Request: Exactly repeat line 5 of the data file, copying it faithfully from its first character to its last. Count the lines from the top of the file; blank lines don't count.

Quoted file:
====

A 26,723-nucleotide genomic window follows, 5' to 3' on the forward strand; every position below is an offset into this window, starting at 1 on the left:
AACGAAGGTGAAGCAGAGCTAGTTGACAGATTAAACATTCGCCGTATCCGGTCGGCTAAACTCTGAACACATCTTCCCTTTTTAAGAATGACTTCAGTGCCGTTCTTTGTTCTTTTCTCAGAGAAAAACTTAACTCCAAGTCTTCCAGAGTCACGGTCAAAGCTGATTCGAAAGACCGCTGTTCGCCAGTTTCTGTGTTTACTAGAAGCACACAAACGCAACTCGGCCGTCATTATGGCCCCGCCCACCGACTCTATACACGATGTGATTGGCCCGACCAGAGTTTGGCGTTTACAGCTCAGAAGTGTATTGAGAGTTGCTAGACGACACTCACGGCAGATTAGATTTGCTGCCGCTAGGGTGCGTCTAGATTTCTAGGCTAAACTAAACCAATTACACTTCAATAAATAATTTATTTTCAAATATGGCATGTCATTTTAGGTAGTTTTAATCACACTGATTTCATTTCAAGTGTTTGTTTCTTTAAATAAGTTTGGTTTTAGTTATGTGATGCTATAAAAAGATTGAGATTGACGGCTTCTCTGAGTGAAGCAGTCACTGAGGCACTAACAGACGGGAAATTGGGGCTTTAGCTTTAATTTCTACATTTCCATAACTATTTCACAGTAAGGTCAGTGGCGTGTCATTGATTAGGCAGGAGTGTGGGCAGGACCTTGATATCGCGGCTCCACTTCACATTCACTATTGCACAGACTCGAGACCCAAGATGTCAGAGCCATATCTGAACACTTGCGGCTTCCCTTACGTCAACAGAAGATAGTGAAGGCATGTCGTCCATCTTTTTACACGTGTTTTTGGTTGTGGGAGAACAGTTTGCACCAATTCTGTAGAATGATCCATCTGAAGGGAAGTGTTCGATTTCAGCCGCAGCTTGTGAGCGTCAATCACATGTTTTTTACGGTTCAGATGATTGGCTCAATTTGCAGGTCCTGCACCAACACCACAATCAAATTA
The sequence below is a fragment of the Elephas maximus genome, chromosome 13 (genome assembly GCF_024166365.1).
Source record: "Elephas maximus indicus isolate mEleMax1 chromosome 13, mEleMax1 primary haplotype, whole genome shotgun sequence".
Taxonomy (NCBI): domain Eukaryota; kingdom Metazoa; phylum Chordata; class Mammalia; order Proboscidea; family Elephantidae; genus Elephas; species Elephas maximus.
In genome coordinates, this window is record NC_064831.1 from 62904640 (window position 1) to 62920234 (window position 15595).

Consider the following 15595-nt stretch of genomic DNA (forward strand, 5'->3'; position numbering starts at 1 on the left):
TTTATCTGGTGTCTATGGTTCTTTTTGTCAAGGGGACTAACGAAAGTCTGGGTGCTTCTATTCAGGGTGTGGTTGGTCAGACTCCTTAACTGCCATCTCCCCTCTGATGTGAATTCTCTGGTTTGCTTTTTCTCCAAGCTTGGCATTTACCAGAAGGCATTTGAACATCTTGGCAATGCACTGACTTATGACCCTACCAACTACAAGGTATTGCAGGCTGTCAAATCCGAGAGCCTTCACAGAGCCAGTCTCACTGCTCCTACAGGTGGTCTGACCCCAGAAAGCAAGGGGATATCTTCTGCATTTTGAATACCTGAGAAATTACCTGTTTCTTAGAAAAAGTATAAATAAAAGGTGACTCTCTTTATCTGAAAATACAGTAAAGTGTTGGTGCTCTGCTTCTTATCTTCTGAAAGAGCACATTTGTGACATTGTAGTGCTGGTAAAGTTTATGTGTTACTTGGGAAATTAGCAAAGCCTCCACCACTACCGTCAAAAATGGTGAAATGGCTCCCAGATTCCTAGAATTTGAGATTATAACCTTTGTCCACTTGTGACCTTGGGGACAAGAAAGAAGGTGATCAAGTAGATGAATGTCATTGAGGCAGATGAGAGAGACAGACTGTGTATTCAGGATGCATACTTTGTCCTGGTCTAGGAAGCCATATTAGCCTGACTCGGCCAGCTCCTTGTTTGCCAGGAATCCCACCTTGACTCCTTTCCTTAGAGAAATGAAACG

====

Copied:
Taxonomy (NCBI): domain Eukaryota; kingdom Metazoa; phylum Chordata; class Mammalia; order Proboscidea; family Elephantidae; genus Elephas; species Elephas maximus.